14 CFR Subpart C Section 25 561 – Ultimate Loads

Emergency Landing Ultimate Loads:

In this post we will try to dig into the next regulation, 14 CFR Subpart C Section 2-561, and try to understand what it means.

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§ 25.561 - General

(a) The airplane, although it may be damaged in emergency landing conditions on land or water, must be designed as prescribed in this section to protect each occupant under those conditions.
(b) The structure must be designed to give each occupant every reasonable chance of escaping serious injury in a minor crash landing when—
(1) Proper use is made of seats, belts, and all other safety design provisions;
(2) The wheels are retracted (where applicable); and
(3) The occupant experiences the following ultimate inertia forces acting separately relative to the surrounding structure:
(i) Upward, 3.0g
(ii) Forward, 9.0g
(iii) Sideward, 3.0g on the airframe; and 4.0g on the seats and their attachments.
(iv) Downward, 6.0g
(v) Rearward, 1.5g
(c) For equipment, cargo in the passenger compartments and any other large masses, the following apply:
(1) Except as provided in paragraph (c)(2) of this section, these items must be positioned so that if they break loose they will be unlikely to:
(i) Cause direct injury to occupants;
(ii) Penetrate fuel tanks or lines or cause fire or explosion hazard by damage to adjacent systems; or
(iii) Nullify any of the escape facilities provided for use after an emergency landing.
(2) When such positioning is not practical (e.g. fuselage mounted engines or auxiliary power units) each such item of mass shall be restrained under all loads up to those specified in paragraph (b)(3) of this section. The local attachments for these items should be designed to withstand 1.33 times the specified loads if these items are subject to severe wear and tear through frequent removal (e.g. quick change interior items).
(d) Seats and items of mass (and their supporting structure) must not deform under any loads up to those specified in paragraph (b)(3) of this section in any manner that would impede subsequent rapid evacuation of occupants.
[Doc. No. 5066, 29 FR 18291, Dec. 24, 1964, as amended by Amdt. 25-23, 35 FR 5673, Apr. 8, 1970; Amdt. 25-64, 53 FR 17646, May 17, 1988; Amdt. 25-91, 62 FR 40706, July 29, 1997]


In the previous posts, we looked at:

14 CFR Subpart C Section 25-561 provides guidelines on:

  • Emergency landing ultimate loads and load factors
  • Certification requirements for safe egress of the passengers and crew (occupants)
  • Positioning
  • Wear and tear requirements

14 CFR Subpart C Section 25 561

(b) Minimum Ultimate Loads Requirements for Occupant Safe Egress

Note the language used in parts (a) and (b) of this regulation. The interpretation of that language is important here in terms of minimum ultimate loads.

If an airplane crashes head on into a concrete structure or a mountain or maybe it free falls onto land or water, it would be catastrophic. The loads will be well over any ultimate loads the aircraft would ever see under normal operating conditions in its entire life span.

There is very little anyone can do with current design practices and standards to protect the occupants in such a crash.

Although certain radical design features may help mitigate a severe crash to some extent, it would either be cost prohibitive or too heavy. Also, it would most likely be unsuitable for mass transport on an economical scale.

Therefore, the FAA mandates certain minimum ultimate loads or ultimate load factors that the aircraft and cabin interiors must be designed to withstand, based on past aviation history. These ultimate loads or load factors are limited to minor crash landings that may be survivable, provided the conditions in b(1)(2) are met.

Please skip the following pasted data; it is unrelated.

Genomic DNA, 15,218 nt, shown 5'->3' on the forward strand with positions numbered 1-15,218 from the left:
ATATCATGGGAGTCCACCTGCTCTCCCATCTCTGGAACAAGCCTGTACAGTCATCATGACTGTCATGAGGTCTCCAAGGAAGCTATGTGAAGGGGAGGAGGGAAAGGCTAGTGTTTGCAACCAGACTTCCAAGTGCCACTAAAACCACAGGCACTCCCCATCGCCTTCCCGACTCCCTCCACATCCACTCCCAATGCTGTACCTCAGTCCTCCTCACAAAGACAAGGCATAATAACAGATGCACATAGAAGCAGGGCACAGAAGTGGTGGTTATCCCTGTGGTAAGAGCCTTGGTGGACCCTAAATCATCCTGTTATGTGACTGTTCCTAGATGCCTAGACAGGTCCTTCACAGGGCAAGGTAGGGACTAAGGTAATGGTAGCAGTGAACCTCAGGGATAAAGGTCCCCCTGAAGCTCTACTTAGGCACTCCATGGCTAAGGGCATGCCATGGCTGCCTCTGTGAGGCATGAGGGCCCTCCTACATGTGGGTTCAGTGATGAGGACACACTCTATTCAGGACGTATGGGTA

As the regulation says, these minimum ultimate loads are 9.0G FWD, 3.0G UP, 6.0G DOWN, 3.0G SIDE (LHS and RHS), and 1.5G AFT.

But what exactly is a minor crash landing? How do we make sense of these ultimate loads? The ultimate loads presented in b(3) above are relative load factors.

But what the heck is relative? To understand that, see the illustration below.

14 CFR Subpart C Section 25 561 Ultimate Loads
14 CFR Subpart C Section 25 561: Ultimate Loads, 9.0G FWD Inertia Load Factor

Looking at the image above, let us say the pilots are able to land this aircraft with wheels up in an emergency situation. They land it on its belly and on a stretch of flat land (can be a body of water as well). As the plane slides along, the ground (or water) underneath exerts a drag force due to friction.

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But the plane has a lot of inertia (weight moving FWD at high speed), it wants to keep moving forward (FWD). The relative acceleration FWD is what the FAA mandates as the 9.0G FWD ultimate loads condition. This is a minimum ultimate loads condition (in this case the FWD direction) that the aircraft and its cabin structures must be designed to withstand for at least 3.0 seconds. During this process, the equations of static equilibrium at an instant produce these relative accelerations or body loads with respect to the surrounding structure.

It is very much like you slamming on the breaks of your car while driving at 70 miles per hour (similar to the drag force on the plane). You plunge forward with your seat belt on. In the beginning, your chest will feel an immense force as you push FWD on it. But as you slow down and spring back occurs, the G force you experience on your chest decreases.

The same thing happens to all the attachments of the interior structures and the entire primary structure load path all the way to the ground. The drag on the belly balances the FWD inertia forces. At some point the drag is too high and the plane has to come to a stop, assuming things are all still intact.